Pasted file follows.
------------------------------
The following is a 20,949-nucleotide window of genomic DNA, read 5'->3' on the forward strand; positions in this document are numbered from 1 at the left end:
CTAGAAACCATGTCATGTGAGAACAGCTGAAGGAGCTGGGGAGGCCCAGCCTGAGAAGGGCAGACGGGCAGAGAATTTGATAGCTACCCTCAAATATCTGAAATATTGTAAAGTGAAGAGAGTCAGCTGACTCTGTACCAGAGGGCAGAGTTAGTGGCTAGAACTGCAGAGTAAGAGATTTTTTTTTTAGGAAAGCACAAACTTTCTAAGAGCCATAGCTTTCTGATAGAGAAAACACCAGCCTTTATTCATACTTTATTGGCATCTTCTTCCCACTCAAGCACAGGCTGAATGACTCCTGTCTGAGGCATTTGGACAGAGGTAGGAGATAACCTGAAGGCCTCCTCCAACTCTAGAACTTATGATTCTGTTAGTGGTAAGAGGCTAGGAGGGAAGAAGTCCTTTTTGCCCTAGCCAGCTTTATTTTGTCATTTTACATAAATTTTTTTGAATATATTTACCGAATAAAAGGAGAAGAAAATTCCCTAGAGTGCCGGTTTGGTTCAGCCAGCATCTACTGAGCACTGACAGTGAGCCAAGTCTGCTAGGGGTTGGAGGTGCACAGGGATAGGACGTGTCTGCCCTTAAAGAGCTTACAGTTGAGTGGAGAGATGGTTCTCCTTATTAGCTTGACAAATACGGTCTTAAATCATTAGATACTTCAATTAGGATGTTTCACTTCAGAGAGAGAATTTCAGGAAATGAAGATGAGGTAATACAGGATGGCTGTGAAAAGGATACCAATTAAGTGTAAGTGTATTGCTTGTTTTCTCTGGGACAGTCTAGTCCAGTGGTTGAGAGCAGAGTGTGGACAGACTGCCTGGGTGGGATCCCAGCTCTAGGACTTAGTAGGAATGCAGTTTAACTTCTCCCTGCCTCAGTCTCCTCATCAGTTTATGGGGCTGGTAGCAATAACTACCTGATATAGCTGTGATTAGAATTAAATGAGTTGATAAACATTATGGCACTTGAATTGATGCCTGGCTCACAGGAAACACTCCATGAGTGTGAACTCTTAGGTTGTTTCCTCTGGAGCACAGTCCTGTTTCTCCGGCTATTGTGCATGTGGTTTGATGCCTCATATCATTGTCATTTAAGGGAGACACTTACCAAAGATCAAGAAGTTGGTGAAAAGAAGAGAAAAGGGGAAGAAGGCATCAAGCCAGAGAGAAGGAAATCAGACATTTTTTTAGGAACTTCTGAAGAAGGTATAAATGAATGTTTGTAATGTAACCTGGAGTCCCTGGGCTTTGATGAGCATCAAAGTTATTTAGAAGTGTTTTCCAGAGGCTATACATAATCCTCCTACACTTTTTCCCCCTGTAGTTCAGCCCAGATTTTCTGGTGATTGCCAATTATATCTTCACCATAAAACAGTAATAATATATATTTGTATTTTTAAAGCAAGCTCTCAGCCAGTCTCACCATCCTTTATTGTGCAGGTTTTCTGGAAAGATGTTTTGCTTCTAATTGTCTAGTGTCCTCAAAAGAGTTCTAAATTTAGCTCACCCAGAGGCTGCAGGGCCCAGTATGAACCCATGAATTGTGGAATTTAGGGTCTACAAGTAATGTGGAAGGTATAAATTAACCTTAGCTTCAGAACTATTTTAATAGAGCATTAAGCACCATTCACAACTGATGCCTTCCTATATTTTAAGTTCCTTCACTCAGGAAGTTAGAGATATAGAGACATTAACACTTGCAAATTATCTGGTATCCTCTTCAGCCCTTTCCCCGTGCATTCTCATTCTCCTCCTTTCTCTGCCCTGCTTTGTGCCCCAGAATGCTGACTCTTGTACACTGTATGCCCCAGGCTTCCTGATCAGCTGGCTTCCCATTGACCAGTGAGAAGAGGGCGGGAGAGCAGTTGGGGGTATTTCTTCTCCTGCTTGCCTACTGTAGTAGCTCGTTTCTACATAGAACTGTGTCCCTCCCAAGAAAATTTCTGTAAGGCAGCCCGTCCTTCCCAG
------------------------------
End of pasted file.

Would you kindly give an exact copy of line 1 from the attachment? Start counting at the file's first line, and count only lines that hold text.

The following is a 20,949-nucleotide window of genomic DNA, read 5'->3' on the forward strand; positions in this document are numbered from 1 at the left end: